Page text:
Individual Risk Factors

Personality Characteristics

Psychometric studies have consistently linked anorexia nervosa to a cluster of personality and temperamental traits—specifically, negative self-evaluation, low self-esteem, extreme compliance, obsessionality, perfectionism, neuroticism, and harm avoidance (Anderluh, Tchanturia, Rabe-Hesketh, & Treasure, 2003; Brewerton, Dorn, & Bishop, 1992; Bulik, Sullivan, Weltzin, & Kaye, 1995; Bulik, Tozzi, et al., 2003; Fairburn, Cooper, et al., 1999; Gual et al., 2002; Karwautz et al., 2001; Kleifield, Sunday, Hurt, & Halmi, 1994; Srinivasagam et al., 1995; Strober, 1990; Tyrka, Waldron, Graber, & Brooks-Gunn, 2002; Vitousek & Manke, 1994; Waller et al., 1993; Walters & Kendler, 1995). These traits continue to characterize individuals with anorexia nervosa even after recovery (Bulik, Sullivan, Fear, & Pickering, 2000; Casper, 1990; Kaye, Weltzin, & Hsu, 1993; Srinivasagam et al., 1995). In the absence of premorbid personality data on large samples of individuals who later develop anorexia nervosa, some studies have used a “recovery” design, in which traits that persist after recovery are assumed to represent enduring traits that preceded the onset of the disorder and are thought to represent vulnerability factors. The potential weakness of this design is that these traits may not have existed premorbidly and instead could represent personality or trait “scars” from having had anorexia nervosa.

Specific Eating and Weight-Related Risk Factors

Obesity and Body Mass Index

Parental obesity is less frequently associated with risk for anorexia nervosa than for bulimia nervosa, and familial obesity appears to be more common in family members of women with bulimia nervosa than women with anorexia nervosa (Garfinkel, Moldofsky, & Garner, 1980; Grace, Jacobson, & Fullager, 1985; Vieselman & Roig, 1985). Fairburn, Welch, Doll, Davies, and O'Connor (1997) also found a differential obesity risk between individuals with anorexia nervosa and bulimia nervosa, with anorexia nervosa women having lower familial risk of obesity. Only one study explored the opposite phenomenon, whether parents of individuals with anorexia nervosa tend to be thinner than parents of healthy controls (Halmi, Struss, & Goldberg, 1978), and there was no evidence to suggest that either mothers or fathers weighed less than parents of controls.


The prevalence of dieting has been estimated to be between 14% and 77% and is highest in young women (French, Perry, Leon, & Fulkerson, 1994). In most of these studies dieting was simply defined as whether individuals had ever restricted their intake to lose weight, and therefore may have captured both successful and unsuccessful dieters. In a study of 36,320 public school students, dieting frequency was strongly related to poor body image, fears of being unable to control eating, and more prevalent history of binge eating. Dieting was also related in a “dose–re sponse” fashion to a range of psychosocial and health behavior variables (French, Story, Downes, Resnick, & Blum, 1995). Walters and Kendler (1995) found dieting status to be associated with anorexia nervosa in a population-based sample of twins; however, dieting was not measured prior to the onset of anorexia nervosa. In contrast, in a series of studies of anorexia nervosa, bulimia nervosa, and binge eating disorder in which subjects were asked to report on the premorbid presence of potential risk factors, Fairburn, Cooper, et al. (1999) found that although dieting dimensions were relevant to the emergence of both bulimia nervosa and binge eating disorder, they were not associated with anorexia nervosa. Dieting was not elevated in a study of affected sisters of discordant sister pairs (Karwautz et al., 2001). Thus, the data from clinical and epidemiological studies do not resolve whether dieting should be considered a risk factor for anorexia nervosa.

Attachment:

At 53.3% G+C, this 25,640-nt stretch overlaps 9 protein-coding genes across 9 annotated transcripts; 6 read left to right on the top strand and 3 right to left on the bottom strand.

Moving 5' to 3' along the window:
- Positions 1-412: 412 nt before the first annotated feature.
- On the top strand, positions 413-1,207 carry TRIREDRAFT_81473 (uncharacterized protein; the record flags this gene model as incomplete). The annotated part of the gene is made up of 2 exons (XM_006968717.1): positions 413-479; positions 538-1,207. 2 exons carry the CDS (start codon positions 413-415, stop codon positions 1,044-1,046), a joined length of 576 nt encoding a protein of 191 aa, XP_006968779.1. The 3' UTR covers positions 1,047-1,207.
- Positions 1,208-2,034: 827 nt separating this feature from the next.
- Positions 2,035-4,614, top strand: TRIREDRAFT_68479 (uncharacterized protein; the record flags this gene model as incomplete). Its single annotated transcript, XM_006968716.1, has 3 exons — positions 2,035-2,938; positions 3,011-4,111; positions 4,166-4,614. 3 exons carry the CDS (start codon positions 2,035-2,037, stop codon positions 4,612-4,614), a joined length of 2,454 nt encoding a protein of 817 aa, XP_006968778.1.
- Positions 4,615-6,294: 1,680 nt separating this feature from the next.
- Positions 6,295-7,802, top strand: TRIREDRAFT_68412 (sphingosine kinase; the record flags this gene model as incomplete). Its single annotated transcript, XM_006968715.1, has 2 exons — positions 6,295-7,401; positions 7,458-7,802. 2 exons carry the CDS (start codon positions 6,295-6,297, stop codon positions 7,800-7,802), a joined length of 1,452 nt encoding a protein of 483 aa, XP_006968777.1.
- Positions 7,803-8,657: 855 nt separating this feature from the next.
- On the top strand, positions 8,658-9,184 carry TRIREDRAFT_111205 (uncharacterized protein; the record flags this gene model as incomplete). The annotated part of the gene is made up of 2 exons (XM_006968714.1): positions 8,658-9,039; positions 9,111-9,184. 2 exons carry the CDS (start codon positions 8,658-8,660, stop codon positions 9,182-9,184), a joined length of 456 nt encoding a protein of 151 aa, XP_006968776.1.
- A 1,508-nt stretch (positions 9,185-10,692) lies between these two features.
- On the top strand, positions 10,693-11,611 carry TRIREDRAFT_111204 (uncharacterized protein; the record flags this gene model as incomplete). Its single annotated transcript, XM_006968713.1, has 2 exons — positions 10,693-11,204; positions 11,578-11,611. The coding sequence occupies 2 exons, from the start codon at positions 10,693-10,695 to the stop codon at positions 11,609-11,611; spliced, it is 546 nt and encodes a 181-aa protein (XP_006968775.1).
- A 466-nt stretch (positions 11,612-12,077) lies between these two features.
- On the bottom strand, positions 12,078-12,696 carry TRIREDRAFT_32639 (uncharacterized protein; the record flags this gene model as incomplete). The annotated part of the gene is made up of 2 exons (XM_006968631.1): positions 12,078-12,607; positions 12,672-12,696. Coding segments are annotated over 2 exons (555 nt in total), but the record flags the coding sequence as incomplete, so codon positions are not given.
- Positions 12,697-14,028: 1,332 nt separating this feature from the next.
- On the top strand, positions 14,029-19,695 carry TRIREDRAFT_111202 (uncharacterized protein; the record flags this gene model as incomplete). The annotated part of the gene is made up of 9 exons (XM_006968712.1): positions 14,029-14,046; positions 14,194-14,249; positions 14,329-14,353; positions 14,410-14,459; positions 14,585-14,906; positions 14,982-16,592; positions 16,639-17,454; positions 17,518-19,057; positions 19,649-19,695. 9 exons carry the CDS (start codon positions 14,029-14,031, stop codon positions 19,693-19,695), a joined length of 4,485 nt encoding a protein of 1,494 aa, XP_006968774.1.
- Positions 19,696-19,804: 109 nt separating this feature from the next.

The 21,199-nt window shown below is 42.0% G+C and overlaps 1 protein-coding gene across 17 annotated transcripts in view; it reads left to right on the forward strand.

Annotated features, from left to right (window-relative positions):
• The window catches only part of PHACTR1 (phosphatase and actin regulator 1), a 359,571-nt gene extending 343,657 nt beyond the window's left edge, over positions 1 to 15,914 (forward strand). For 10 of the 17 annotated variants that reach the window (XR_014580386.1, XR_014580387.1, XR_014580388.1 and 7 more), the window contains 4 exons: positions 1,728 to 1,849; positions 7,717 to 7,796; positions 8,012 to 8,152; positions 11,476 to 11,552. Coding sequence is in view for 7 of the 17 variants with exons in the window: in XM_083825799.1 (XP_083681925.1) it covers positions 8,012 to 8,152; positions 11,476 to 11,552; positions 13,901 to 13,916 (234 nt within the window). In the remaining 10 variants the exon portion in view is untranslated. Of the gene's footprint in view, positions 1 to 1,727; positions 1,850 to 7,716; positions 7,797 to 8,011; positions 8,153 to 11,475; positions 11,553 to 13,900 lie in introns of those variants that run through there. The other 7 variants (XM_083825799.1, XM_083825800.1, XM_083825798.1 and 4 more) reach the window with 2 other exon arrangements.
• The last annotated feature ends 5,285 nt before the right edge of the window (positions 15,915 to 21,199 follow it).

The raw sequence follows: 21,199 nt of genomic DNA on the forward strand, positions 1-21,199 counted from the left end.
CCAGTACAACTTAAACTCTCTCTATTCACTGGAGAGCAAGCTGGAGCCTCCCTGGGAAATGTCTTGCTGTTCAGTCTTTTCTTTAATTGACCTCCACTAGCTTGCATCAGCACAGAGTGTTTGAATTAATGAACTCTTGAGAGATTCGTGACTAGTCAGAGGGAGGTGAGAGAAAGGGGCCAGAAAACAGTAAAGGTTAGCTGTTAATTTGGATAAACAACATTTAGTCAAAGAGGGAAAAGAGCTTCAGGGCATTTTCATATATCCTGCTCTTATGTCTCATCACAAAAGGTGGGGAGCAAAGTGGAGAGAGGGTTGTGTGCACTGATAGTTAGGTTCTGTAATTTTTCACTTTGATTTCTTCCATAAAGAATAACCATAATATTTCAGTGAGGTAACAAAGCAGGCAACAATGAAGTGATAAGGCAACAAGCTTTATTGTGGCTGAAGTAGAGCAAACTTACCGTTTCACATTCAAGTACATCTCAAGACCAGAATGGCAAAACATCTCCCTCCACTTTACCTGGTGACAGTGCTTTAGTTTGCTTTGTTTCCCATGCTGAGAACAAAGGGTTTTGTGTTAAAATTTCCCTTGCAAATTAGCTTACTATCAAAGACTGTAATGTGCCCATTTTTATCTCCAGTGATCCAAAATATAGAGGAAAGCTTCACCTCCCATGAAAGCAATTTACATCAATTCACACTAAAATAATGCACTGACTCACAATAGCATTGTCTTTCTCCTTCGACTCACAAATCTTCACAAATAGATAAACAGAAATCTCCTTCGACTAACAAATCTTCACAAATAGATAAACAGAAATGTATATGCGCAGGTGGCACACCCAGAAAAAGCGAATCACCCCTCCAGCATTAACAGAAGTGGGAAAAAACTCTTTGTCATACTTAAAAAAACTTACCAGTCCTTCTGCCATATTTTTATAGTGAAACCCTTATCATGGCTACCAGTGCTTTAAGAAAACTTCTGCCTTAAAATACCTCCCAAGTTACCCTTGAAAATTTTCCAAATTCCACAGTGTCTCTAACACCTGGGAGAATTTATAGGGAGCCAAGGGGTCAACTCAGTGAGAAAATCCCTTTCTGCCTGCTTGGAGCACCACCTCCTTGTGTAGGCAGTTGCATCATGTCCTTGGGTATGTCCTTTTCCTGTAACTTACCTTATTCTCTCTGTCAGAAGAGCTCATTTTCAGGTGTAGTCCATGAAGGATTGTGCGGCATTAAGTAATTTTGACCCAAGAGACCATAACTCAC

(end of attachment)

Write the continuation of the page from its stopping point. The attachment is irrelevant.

Body Dissatisfaction and Slim Body Ideal

Dissatisfaction with the size or shape of one's body is often thought to be the psychological motivator for dieting behavior (Stice, 1994) and a key contributor to the gender differential in prevalence of eating disorders. In puberty, body satisfaction begins to decrease in young girls, and this dissatisfaction may be secondary to the increase in body fat percentage associated with female pubertal development (Marino & King, 1980). Dissatisfaction with body shape or size is thought to be the driving force for the onset of dieting behavior (Cash & Henry, 1995; Hawkins & Clement, 1984; Rodin et al., 1985; Tiggemann, 1994; Van Strien, 1989).


As previously discussed in Chapter 13, other significant psychiatric disorders, especially major depression and anxiety disorders, commonly co-occur with anorexia nervosa (Braun, Sunday, & Halmi, 1994; Bulik, 2001; Bulik, Sullivan, Fear, & Joyce, 1997; Deep, Nagy, Weltzin, Rao, & Kaye, 1995; Halmi et al., 1991). Well over half of women with anorexia nervosa report a lifetime presence of an anxiety disorder—most commonly, overanxious disorder, obsessive-compulsive disorder, or social phobia. In many cases, onset of the anxiety disorder precedes the onset of anorexia nervosa (Bulik et al., 1997; Deep et al., 1995). Retrospective accounts of premorbid symptoms among children who later develop anorexia nervosa often emphasize the presence of pervasive anxiety (Bruch, 1973; Lask & Bryant-Waugh, 2000). This pattern of onset may reflect the natural course of the two disorders (i.e., the average age of onset of many anxiety disorders is younger than the average age of onset of anorexia nervosa), but it may also indicate that childhood anxiety is a significant risk factor for the development of anorexia nervosa. In a population-based sample of over 2,000 female twins, odds ratios for generalized anxiety disorder, phobias, and panic disorder were significantly elevated among women with varying definitions of anorexia nervosa (Walters & Kendler, 1995).